Fourth Sunday of Advent. Fr Andrew Brookes invites us to take a role in the drama of salvation.
If you listen to interviews given by actors, they will often tell you they want to work with good script writers and directors, and alongside great actors. We do not need to want to perform on stage or in film, but each of us are invited to work with the greatest writer, director and human performer ever. Today’s readings point to God as supreme author, director and performer in the drama which is human history. Seeing and appreciating this, we are invited us to take up roles offered to us.
A feature of many great plays and films is the denouement, the final part of the play or film in which the different strands of the plot are drawn together and matters explained or resolved. Drawing together diverse themes, and seemingly disconnected data is the mark of a good writer, who, of course, had planned the telling of the whole narrative with the end in mind.
In this regard, God is a truly great author. The Old Testament maps out great themes in the interactions of God and humanity. Pointers to the final resolution are put down in the form of prophecies. The diverse Old Testament texts are full of images and phrases that that hint at a fulness of meaning still to be made plain. There is a greater author at work in and through the human authors, an older author, a transcendent author but one who is deeply immersed in his work and demonstrating immense creativity and insight.
If God can be considered a great author, God can also be considered a great director of a play or film, though the performance is not fiction but fact, not fantasy but history. It is not just human history but the fulfilment of a divine plan. God works with humans, drawing on their potential, respecting their freedom, but realising his own vision through it all.
If good writing is foundational, and good directing is vital, good casting is also crucial. God does not just write and direct, he takes on the burden of the central part, the one that has to be played perfectly or the whole venture will fail.
Let us look at little more closely at the readings to see God as author, director and leading actor. The prophet Micah worked from approximately 740 to 700 BC. King David had been born in Bethlehem. Micah prophesied another person would be born there and would reign over Israel bringing in a secure future. But he points to someone intriguing: a human who at once has origins deeply and mysteriously old, and who brings God’s presence, power and majesty to bear, himself being peace. We see God the author powerfully at work here. Possible meanings had long been considered but How long those words must have been pondered in the centuries that followed, their possible meanings carefully considered. Yet with breathtaking simplicity the words found a most perfect fulfilment in the Incarnation of God in the line of David, and his birth at Bethlehem.
700 years or so later than Micah, two women become pregnant, both in unusual ways, both having been given divine insight into the destinies of their children. We see God the director at work here. They meet and God again works through them and through the babies they carry, to bring both women to greater knowledge and participation in his plans. Elizabeth’s husband had been told by God’s angel that her own son – John the Baptist – would go ahead of the Lord, announcing and preparing the coming of the Lord himself. Still a foetus within his mother, he senses the presence of the Lord in the womb of Mary and moves in his own mother’s womb. The Holy Spirit guides Elizabeth to understand he is even then announcing the coming of the Lord in the womb of Mary. ‘Why should I be honoured with a visit by the mother of my Lord?’ Mary has believed and conceived, but she is to go on believing for there is still more to be fulfilled. God works through humans, directing their lives and giving them knowledge of his plan as author, and giving them roles in his work.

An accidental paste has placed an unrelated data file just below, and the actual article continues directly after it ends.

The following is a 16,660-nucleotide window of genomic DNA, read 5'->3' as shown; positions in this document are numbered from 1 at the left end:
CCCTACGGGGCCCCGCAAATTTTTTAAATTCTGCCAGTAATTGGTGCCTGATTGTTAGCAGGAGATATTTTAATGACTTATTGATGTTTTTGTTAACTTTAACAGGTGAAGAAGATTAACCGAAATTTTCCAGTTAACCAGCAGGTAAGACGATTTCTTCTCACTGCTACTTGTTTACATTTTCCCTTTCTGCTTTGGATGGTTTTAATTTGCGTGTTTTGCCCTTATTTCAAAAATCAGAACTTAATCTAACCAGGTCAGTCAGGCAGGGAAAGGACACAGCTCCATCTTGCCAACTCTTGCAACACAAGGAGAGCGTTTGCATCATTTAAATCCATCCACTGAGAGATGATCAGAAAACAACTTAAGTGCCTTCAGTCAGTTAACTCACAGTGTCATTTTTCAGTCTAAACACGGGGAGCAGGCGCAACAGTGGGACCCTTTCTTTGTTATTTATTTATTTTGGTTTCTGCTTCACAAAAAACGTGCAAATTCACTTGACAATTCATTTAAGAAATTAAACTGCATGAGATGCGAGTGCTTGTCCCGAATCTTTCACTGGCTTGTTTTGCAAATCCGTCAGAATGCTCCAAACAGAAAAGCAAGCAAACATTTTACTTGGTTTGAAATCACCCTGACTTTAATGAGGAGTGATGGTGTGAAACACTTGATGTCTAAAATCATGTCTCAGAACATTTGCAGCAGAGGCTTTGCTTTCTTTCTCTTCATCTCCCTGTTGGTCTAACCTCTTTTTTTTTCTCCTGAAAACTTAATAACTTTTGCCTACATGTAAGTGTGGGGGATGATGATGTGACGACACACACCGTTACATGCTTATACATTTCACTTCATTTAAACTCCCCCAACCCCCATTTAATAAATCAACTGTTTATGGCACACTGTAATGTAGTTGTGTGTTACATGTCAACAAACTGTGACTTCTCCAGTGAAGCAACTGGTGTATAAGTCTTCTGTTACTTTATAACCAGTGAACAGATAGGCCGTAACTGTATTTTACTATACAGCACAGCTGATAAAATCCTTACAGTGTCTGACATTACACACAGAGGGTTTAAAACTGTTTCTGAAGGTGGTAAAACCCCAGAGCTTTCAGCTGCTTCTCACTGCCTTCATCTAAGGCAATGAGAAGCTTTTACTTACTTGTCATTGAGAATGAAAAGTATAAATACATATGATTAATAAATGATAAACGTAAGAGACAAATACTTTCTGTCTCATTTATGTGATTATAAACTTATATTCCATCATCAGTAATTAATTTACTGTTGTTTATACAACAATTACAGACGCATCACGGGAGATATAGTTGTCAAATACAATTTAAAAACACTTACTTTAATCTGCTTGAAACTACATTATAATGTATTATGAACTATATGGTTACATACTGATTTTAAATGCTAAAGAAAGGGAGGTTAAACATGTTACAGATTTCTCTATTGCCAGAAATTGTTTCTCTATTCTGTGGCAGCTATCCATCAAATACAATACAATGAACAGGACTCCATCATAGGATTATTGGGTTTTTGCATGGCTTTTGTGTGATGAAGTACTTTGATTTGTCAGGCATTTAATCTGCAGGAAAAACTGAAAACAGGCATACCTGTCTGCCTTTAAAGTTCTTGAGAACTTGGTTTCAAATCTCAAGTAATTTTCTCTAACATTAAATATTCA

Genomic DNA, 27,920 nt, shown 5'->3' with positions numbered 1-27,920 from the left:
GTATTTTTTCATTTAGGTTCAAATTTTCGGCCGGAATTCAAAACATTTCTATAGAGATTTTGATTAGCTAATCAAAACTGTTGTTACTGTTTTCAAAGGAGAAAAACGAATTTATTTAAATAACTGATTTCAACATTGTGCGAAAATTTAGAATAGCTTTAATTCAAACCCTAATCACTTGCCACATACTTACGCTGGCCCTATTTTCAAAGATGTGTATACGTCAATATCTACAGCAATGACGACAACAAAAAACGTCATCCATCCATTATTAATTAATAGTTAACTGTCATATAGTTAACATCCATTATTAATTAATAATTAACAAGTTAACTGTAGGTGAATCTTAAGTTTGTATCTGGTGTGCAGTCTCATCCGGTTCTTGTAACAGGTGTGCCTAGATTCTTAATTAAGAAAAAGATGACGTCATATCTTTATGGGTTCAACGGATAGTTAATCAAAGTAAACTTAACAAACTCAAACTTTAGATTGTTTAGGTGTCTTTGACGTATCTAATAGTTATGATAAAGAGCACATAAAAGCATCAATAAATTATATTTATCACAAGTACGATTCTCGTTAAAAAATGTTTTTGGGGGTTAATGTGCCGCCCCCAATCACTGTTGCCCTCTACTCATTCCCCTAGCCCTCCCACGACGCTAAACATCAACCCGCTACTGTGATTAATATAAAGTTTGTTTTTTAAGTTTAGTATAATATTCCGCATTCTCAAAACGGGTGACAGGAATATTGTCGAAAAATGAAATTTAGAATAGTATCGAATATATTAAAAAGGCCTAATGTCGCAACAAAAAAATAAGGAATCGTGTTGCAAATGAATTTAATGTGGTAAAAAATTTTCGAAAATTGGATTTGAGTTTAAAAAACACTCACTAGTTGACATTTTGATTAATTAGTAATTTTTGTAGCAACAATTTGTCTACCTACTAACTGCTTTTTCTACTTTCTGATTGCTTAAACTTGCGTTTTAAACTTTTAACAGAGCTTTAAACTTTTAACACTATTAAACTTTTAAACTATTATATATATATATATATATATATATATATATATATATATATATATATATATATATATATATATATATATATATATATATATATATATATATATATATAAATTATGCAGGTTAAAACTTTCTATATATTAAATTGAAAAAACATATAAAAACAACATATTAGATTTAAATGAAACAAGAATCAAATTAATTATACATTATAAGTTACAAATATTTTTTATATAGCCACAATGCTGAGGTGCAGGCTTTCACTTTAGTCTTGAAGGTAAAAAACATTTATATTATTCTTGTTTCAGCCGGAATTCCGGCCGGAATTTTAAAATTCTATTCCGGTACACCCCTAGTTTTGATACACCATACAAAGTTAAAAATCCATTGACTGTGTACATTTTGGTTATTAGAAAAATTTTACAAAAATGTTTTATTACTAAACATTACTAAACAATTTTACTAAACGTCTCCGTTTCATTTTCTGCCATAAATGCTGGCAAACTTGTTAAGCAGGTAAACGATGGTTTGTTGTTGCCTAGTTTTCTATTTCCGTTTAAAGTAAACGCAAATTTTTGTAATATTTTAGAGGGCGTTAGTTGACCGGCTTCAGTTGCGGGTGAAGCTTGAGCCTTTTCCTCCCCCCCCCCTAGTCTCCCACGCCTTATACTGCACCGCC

But God became human to take on the key role himself, one which is too demanding for anyone else. That role is indicated in prophetic text after prophetic text, often given hundreds of years earlier. The second reading cites one from Psalm 40. Humans had failed to do God’s will perfectly, and their sacrifices were not really adequate to bring about enduring salvation. What is essential is someone who does the will of God for an entire life: ‘Here I am, I come to obey your will.’ The one who is given a body to do this perfectly is God himself, the Lord present in the womb of Mary. Able to do the will of God, and humanly obedient all his life, obedient unto death, offering himself as a perfect sacrifice, Jesus brought about our lasting salvation. He overcame sin. We can now be made holy and brought into lasting communion with God, as Micah also glimpsed.
Advent, especially as it comes to a climax, brings out the sense of God as author, director and he performer of human salvation. The whole narrative and direction are deep and awe-inspiring, the central performance is unique in the presence and power it contains. The denouement through the life, death and resurrection of Jesus is brilliant and breathtaking. And that denouement is not yet complete: there is more to come for he is still to return to fulfil remaining texts and prophecies. Until then, he continues to be present with us, to direct and shape history and to call each person to take a part in the ongoing drama of human history. With such an author, such a director and such a lead actor, let us confidently put ourselves at God’s disposal to take on the unique roles given to each of us in the greatest drama that exists.
Image: Mural from the church of the Visitation in Ein Kerem, Jerusalem, photographed by Fr Lawrence Lew OP